Search Images Maps Play YouTube News Gmail Drive More »
Sign in
Screen reader users: click this link for accessible mode. Accessible mode has the same essential features but works better with your reader.

Patents

  1. Advanced Patent Search
Publication numberUS4438348 A
Publication typeGrant
Application numberUS 05/949,231
Publication dateMar 20, 1984
Filing dateOct 6, 1978
Priority dateOct 6, 1978
Publication number05949231, 949231, US 4438348 A, US 4438348A, US-A-4438348, US4438348 A, US4438348A
InventorsPaul W. Casper, William B. Ashley
Original AssigneeHarris Corporation
Export CitationBiBTeX, EndNote, RefMan
External Links: USPTO, USPTO Assignment, Espacenet
Temperature compensated avalanche photodiode optical receiver circuit
US 4438348 A
Abstract
A photodiode receiver circuit having self-contained automatic gain control and which is temperature compensated over a wide operating range contains a resistor coupled in series between a bias power supply and one end of an avalanche photodiode. Self-generated AGC action results from the fact that the gain of an avalanche photodiode increases as the bias voltage applied across the diode increases. As the light intensity received by the diode increases, there is a corresponding increase in the current flow through the diode and the series-connected resistor. The consequential increase in IR drop across the resistor decreases the bias voltage across the diode, so that the gain of the diode is reduced. Through this action, the dynamic range of optical input of the photodiode will be increased for a fixed dynamic range of electrical output.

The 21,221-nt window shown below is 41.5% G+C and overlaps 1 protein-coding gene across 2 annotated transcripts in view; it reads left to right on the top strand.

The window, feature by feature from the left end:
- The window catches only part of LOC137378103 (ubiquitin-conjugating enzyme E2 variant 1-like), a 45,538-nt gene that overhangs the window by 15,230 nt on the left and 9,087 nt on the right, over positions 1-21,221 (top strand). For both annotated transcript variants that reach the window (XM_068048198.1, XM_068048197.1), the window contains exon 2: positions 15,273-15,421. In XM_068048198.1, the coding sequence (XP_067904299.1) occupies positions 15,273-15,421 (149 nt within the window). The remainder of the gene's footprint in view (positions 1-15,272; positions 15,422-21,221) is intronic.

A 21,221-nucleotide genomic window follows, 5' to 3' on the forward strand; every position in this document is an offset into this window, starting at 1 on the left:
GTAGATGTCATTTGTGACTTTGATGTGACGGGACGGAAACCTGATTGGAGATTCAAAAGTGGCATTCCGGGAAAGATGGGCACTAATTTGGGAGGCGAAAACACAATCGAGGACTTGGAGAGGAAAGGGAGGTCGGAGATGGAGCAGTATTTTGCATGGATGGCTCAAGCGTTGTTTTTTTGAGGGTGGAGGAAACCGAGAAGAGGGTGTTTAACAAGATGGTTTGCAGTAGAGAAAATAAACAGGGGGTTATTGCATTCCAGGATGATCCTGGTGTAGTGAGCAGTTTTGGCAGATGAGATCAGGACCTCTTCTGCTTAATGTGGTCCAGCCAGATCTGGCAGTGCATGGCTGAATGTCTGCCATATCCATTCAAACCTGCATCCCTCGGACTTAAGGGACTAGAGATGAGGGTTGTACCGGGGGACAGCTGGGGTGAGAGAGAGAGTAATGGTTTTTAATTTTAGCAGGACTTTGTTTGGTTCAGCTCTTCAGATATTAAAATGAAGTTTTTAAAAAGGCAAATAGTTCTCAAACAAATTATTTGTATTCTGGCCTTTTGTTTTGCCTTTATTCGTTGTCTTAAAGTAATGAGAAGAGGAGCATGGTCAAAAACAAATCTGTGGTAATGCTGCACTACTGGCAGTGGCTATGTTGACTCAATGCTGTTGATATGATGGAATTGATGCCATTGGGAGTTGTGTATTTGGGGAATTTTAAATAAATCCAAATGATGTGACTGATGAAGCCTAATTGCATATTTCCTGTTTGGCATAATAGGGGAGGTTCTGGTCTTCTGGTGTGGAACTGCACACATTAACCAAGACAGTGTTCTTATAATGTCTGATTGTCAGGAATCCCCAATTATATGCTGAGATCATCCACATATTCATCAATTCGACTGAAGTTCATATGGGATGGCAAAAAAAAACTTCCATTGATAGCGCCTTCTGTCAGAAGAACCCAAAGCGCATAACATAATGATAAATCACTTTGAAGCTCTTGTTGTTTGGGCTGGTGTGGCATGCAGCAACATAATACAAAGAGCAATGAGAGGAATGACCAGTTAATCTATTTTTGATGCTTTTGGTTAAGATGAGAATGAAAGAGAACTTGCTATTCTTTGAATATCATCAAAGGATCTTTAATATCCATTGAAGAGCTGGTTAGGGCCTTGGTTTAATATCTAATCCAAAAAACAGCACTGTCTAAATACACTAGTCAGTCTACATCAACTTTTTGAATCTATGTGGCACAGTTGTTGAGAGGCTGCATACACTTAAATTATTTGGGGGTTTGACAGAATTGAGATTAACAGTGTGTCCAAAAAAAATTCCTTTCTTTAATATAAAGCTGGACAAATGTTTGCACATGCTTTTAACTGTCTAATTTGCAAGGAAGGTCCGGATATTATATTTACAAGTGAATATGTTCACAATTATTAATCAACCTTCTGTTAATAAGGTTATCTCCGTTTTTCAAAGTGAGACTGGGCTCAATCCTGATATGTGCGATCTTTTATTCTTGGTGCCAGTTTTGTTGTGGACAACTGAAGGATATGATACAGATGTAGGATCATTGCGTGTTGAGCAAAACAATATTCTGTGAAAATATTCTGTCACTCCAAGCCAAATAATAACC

Temperature compensation is achieved by coupling a temperature-sensitive voltage divider circuit between the bias voltage supply and the gain-controlling resistor. This voltage divider network may include a thermistor coupled in parallel with one resistor component of a resistor divider that is connected to a bias voltage source. The value of the parallel resistor is chosen to match the thermistor's characteristic to the voltage versus temperature characteristic of the APD so that a temperature-compensated bias voltage reference, to which the gain-controlling resistor is connected, is available over a wide temperature range (e.g. -40 C. to +60 C.). This temperature compensation allows the avalanche photodiode to be operated at a nearly constant available gain across this range and prevents the diode from being damaged by too high a bias voltage.
Images(1)
Previous page
Next page
Claims(13)
We claim:
1. An avalanche photodiode circuit comprising:
an avalanche photodiode for receiving a light signal and generating an electrical output in response thereto;
a thermistor-containing voltage divider network; and
a first resistor; and wherein
said voltage divider network is electrically separated from said avalanche photodiode except for said first resistor which is connected therebetween.
2. An avalanche photodiode circuit according to claim 1, wherein said thermistor-containing voltage divider network includes a negative temperature coefficient thermistor.
3. An avalanche photodiode circuit according to claim 1, wherein said voltage divider network comprises a pair of resistor sections connected in series with one another between first and second voltage reference terminals, the junction of said first and second resistor sections being connected to said first resistor.